Choices for Live-in Caregivers

The choices for live-in caregivers will vary somewhat with the senior’s level mobility and medical needs. You might not need any technology at all. My family and I cared for an elderly parent for years, and all that was needed was a simple, loud bell placed close by with a string attached. The bell was used anytime assistance was needed. This was an easy solution that served us well, day and night, for years.

Baby monitors are another option for monitoring elderly. The advancements made in their technology is impressive. There are a lot of features available in these monitors today. The features include video, audio, intercom, smart phone syncs, even night vision. There are also similar monitoring systems made especially for monitoring elderly that essentially do the same thing as baby monitors.

Our family used a baby monitor while caregiving for my mother. To be honest, I was not a fan of active monitoring during the night. Each time she would stir or cough I would wake up. I was worried that I might not awaken if she actually asked for help. My wife, on the other hand, did not seem to have this problem so I guess it’s different for different people.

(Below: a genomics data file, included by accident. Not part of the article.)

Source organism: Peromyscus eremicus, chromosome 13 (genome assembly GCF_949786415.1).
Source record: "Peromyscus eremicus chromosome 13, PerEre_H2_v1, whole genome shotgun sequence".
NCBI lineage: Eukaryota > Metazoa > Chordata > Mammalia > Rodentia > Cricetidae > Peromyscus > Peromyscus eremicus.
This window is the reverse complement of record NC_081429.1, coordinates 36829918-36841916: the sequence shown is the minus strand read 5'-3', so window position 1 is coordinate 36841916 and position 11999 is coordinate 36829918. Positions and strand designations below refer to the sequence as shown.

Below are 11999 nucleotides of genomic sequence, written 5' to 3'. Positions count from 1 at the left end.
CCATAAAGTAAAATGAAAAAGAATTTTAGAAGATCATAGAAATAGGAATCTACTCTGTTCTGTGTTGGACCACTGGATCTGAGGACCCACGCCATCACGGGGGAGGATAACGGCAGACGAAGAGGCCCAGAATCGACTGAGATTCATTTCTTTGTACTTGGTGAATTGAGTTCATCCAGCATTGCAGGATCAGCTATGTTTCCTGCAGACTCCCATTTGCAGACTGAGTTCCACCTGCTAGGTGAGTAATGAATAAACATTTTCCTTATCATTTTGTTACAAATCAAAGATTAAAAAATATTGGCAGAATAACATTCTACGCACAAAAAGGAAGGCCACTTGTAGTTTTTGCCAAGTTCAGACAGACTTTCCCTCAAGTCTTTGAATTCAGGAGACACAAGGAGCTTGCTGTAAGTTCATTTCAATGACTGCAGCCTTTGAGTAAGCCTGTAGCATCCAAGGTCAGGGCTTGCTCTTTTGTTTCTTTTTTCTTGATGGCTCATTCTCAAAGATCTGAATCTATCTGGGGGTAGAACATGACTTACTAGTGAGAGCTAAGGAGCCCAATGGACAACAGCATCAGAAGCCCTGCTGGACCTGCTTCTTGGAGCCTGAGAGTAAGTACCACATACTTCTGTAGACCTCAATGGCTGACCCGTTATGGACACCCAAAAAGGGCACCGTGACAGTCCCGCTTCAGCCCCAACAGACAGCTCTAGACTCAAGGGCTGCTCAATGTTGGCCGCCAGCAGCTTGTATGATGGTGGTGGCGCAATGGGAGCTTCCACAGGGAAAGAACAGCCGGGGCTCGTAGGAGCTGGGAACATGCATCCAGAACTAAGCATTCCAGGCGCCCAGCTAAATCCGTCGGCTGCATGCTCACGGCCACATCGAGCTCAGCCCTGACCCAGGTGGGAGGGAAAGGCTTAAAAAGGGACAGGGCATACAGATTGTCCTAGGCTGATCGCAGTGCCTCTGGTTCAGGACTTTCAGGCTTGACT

Actually, a wireless doorbell worked best for us. You can find them at your local hardware store.  The set-up is quite simple. There’s a button with a small battery inside. It syncs to a ringer unit which also runs on batteries. You can place each unit anywhere in the home you want. Ours had the option of a couple of different ringtones. When Mom needed help, it was easy to just push the button, the bell would ring, and help was on the way.

Find what Fits

I bet you were hoping I would give you a simple answer for monitoring elderly at night. Well, it’s just not that simple. There are really too many variables to have a “one-size-fits-all” answer. However, it doesn’t mean the answer is difficult to find. You will need to evaluate the situation, and find what fits your environment, the senior’s needs, and your ability to monitor and respond at night.

 Wishing you all a good night!